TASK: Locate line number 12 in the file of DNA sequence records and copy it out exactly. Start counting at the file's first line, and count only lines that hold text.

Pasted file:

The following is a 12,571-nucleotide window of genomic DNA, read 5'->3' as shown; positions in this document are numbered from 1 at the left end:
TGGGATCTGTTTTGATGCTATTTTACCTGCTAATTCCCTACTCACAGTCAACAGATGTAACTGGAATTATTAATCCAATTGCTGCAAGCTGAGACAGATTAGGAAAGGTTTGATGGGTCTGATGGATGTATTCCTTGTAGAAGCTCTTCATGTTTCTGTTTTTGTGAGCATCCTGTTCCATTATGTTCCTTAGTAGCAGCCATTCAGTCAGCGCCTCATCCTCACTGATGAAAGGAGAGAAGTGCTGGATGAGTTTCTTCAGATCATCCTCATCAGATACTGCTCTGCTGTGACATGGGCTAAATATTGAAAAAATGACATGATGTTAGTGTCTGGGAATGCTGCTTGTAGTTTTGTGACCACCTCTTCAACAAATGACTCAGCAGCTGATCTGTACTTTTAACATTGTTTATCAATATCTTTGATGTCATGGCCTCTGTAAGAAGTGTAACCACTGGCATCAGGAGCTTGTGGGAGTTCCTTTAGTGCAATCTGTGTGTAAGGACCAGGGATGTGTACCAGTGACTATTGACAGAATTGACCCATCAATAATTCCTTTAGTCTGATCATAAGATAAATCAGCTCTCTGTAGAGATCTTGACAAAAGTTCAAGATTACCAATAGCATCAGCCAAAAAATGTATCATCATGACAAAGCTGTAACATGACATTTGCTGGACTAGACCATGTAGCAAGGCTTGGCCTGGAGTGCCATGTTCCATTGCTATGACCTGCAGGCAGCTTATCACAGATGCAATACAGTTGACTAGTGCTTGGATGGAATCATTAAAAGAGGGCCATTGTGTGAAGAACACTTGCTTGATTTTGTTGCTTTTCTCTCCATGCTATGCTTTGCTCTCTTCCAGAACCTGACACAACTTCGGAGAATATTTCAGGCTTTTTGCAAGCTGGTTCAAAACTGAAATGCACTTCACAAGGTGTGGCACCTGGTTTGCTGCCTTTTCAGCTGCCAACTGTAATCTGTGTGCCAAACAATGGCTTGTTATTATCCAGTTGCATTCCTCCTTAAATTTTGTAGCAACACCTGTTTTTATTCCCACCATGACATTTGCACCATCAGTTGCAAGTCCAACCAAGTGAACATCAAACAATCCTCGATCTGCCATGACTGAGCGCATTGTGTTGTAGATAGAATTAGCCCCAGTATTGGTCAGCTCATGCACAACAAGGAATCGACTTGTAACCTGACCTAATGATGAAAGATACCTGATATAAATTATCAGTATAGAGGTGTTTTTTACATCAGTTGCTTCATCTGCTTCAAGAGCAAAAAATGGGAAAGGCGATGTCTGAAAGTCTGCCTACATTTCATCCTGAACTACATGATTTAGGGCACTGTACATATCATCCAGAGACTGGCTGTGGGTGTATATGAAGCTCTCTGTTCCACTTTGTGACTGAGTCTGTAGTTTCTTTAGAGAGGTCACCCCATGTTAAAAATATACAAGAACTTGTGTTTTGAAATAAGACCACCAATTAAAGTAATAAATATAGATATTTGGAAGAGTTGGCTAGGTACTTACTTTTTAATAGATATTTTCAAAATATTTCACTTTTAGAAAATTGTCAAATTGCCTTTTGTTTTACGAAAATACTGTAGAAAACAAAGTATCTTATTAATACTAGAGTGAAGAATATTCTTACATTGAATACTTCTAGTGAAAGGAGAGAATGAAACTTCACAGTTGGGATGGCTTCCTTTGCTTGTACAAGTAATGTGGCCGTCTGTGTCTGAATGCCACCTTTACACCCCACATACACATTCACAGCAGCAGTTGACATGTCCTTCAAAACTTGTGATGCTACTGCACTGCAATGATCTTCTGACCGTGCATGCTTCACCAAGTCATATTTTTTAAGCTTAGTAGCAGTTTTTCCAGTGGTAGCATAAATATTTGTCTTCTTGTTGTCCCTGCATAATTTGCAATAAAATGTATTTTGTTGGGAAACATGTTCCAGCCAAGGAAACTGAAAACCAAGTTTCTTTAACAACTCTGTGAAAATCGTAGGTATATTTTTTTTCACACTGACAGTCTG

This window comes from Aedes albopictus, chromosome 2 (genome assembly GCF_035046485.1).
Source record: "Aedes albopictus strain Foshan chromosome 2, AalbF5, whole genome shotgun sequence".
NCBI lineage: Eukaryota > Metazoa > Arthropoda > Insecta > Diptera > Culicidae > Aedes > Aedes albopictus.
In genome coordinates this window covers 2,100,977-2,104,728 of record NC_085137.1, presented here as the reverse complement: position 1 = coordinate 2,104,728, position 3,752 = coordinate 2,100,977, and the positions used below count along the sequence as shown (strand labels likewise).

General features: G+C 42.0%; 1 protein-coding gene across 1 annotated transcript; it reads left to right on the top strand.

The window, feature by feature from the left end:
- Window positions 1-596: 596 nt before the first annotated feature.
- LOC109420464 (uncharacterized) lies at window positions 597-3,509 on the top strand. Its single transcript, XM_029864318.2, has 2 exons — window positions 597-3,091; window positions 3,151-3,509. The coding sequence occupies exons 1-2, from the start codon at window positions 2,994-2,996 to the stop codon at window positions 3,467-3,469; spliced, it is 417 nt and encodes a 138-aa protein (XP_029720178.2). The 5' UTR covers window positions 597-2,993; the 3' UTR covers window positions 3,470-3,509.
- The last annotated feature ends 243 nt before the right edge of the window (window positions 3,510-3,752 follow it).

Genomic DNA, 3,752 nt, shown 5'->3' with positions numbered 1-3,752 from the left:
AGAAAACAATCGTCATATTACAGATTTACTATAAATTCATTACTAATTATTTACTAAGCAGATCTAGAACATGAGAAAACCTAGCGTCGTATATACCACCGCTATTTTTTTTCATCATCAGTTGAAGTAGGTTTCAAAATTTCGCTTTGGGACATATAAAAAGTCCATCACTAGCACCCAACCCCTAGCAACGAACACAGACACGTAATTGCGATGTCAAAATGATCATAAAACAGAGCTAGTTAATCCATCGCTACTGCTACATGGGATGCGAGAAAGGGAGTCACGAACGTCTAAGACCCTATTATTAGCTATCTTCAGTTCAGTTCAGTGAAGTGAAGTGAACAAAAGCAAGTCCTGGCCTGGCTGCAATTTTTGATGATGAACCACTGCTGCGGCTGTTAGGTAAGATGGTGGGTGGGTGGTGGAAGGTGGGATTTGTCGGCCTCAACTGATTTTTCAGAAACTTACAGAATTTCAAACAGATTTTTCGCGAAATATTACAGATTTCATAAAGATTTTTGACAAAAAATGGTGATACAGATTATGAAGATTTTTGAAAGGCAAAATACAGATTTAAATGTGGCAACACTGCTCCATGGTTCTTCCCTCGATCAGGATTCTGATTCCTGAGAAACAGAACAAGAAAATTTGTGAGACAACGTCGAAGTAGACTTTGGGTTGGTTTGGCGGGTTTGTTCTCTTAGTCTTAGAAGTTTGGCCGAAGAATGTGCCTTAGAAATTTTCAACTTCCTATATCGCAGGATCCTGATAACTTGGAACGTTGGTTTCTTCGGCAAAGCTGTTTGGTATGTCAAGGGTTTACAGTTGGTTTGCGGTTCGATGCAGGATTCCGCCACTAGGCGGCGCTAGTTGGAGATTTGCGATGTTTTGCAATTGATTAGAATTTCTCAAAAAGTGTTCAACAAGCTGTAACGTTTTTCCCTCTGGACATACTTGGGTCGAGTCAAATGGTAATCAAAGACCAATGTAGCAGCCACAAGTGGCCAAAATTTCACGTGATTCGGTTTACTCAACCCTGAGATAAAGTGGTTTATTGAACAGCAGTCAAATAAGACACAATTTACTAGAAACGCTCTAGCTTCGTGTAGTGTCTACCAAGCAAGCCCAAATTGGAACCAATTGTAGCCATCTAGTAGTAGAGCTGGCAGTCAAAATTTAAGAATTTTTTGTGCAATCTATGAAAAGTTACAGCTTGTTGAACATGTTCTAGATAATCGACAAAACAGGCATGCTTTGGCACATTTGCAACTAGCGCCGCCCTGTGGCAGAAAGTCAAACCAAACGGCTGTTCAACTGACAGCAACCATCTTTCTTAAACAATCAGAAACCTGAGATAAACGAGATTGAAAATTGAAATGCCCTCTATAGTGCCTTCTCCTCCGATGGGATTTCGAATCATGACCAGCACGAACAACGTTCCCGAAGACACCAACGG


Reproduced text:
Genomic DNA, 3,752 nt, shown 5'->3' with positions numbered 1-3,752 from the left: